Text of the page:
12. The barrel system recited in claim 11, wherein said non-metallic material within which said plurality of unidirectional fibers are embedded is a resin.

13. The barrel system recited in claim 11, wherein said plurality of unidirectional fibers of said one layer are manufactured from graphite.

14. The barrel system recited in claim 11, wherein said plurality of unidirectional fibers run continuously and in parallel alignment with one another through said one layer of said front in the direction of the longitudinal axis of said bore.

15. The barrel system recited in claim 11, wherein the other one of said inner and outer layers of said front comprises a plurality of fibers woven together and embedded in a non-metallic material.

16. The barrel system recited in claim 11, wherein the front of said barrel system has a smooth and continuous taper, whereby to cause said hollow bore to be tapered from relatively narrow to relatively wide in the direction of travel of the paintball.

17. For a paintball marker from which a paintball is to be propelled, a barrel system to be coupled to the paintball marker, said barrel system comprising a front from which the paintball is ejected towards a target, said front having a hollow bore along which the paintball travels and a layer of non-metallic material surrounding said bore and being smoothly and continuously tapered, whereby to cause said hollow bore to be tapered from relatively narrow to relatively wide in the direction of travel of the paintball.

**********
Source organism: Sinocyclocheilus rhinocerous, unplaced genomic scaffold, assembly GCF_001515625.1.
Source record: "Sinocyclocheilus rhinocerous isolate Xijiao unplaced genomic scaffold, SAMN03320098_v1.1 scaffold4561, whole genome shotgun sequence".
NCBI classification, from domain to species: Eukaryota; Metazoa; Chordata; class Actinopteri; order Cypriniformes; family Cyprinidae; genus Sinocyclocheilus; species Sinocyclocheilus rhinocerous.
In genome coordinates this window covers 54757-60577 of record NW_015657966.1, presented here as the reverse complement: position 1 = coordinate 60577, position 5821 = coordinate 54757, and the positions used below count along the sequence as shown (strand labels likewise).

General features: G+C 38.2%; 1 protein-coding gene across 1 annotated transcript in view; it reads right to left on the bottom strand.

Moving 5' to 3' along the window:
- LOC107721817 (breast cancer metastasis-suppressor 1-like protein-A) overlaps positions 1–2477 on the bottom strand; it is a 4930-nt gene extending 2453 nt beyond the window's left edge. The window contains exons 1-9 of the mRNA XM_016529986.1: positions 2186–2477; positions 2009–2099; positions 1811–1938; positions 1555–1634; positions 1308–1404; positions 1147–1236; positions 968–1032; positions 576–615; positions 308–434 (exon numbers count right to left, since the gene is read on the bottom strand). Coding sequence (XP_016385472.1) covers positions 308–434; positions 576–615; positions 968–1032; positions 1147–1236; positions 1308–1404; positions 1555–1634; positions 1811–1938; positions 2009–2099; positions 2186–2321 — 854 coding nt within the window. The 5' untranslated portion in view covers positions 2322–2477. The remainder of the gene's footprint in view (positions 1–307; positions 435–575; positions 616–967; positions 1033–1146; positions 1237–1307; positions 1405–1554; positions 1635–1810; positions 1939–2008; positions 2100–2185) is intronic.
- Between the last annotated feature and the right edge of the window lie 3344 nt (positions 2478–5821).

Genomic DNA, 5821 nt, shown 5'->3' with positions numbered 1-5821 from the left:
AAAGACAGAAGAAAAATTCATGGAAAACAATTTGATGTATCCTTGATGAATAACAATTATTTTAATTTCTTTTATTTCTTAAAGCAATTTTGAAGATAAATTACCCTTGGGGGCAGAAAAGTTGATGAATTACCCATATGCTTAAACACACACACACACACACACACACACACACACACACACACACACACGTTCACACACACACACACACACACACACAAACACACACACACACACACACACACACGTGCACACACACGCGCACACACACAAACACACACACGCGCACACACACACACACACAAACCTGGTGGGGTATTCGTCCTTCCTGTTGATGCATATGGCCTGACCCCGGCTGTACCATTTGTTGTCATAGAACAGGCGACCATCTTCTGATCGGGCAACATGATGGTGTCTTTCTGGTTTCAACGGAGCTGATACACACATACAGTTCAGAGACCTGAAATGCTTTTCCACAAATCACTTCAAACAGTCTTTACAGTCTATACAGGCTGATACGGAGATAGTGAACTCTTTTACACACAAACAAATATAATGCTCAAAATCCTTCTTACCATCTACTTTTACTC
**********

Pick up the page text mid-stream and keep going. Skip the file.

18. The barrel system recited in claim 17, wherein the layer of non-metallic material of said front surrounding said hollow bore includes a plurality of parallel aligned, unidirectional fibers that run through said non-metallic material in the direction of the longitudinal axis of said bore.

Description:

BACKGROUND OF THE INVENTION

1. Field of the Invention